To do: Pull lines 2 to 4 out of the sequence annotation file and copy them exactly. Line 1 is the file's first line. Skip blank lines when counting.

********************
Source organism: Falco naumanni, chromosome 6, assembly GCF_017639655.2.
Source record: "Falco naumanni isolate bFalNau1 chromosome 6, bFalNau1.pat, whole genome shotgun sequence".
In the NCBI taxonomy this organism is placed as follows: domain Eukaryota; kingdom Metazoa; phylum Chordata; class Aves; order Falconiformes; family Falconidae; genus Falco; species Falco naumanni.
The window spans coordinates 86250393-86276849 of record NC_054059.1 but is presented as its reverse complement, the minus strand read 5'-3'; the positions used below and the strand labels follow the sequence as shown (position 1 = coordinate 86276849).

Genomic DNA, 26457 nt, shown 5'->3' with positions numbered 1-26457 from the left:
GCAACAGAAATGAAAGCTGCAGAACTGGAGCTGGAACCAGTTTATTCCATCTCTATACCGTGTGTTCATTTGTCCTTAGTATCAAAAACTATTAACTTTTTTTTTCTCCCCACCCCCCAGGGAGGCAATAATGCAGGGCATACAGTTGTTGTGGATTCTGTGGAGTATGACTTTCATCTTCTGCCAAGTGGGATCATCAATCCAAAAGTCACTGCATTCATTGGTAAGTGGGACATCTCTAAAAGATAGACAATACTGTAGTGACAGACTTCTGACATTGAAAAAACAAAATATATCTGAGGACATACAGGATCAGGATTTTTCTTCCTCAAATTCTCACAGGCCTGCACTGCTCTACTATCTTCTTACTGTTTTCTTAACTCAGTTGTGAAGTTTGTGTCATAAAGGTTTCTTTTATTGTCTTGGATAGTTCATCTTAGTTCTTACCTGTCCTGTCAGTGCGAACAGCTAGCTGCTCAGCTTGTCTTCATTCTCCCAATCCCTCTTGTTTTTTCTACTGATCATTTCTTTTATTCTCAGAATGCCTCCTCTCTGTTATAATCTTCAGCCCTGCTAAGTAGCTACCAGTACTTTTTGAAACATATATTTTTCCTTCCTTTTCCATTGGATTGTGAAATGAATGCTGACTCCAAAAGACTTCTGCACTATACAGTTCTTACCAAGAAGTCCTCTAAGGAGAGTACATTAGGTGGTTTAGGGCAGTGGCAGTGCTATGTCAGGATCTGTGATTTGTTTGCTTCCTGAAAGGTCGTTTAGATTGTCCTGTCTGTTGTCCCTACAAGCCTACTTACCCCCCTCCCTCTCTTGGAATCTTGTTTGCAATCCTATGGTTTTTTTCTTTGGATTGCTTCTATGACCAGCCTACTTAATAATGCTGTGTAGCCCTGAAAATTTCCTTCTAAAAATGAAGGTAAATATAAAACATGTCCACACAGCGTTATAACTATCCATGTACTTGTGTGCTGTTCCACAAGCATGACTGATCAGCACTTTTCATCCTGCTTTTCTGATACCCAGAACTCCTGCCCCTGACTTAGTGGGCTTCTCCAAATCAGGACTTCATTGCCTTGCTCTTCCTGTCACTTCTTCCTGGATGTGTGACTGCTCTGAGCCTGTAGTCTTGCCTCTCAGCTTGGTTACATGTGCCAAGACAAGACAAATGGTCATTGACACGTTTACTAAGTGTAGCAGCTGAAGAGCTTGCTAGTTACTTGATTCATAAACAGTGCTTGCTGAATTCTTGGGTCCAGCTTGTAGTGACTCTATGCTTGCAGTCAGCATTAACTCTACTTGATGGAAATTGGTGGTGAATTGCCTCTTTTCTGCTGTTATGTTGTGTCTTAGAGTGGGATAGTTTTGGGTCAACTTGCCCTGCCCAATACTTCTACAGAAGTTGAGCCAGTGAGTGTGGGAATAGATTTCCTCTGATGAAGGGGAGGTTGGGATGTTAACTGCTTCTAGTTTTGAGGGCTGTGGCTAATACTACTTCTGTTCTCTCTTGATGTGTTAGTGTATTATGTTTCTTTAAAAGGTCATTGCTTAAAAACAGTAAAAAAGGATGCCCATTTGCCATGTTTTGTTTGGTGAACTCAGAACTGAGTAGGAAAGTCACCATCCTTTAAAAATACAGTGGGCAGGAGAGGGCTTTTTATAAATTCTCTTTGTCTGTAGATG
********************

Source record: "Falco naumanni isolate bFalNau1 chromosome 6, bFalNau1.pat, whole genome shotgun sequence".
In the NCBI taxonomy this organism is placed as follows: domain Eukaryota; kingdom Metazoa; phylum Chordata; class Aves; order Falconiformes; family Falconidae; genus Falco; species Falco naumanni.
The window spans coordinates 86250393-86276849 of record NC_054059.1 but is presented as its reverse complement, the minus strand read 5'-3'; the positions used below and the strand labels follow the sequence as shown (position 1 = coordinate 86276849).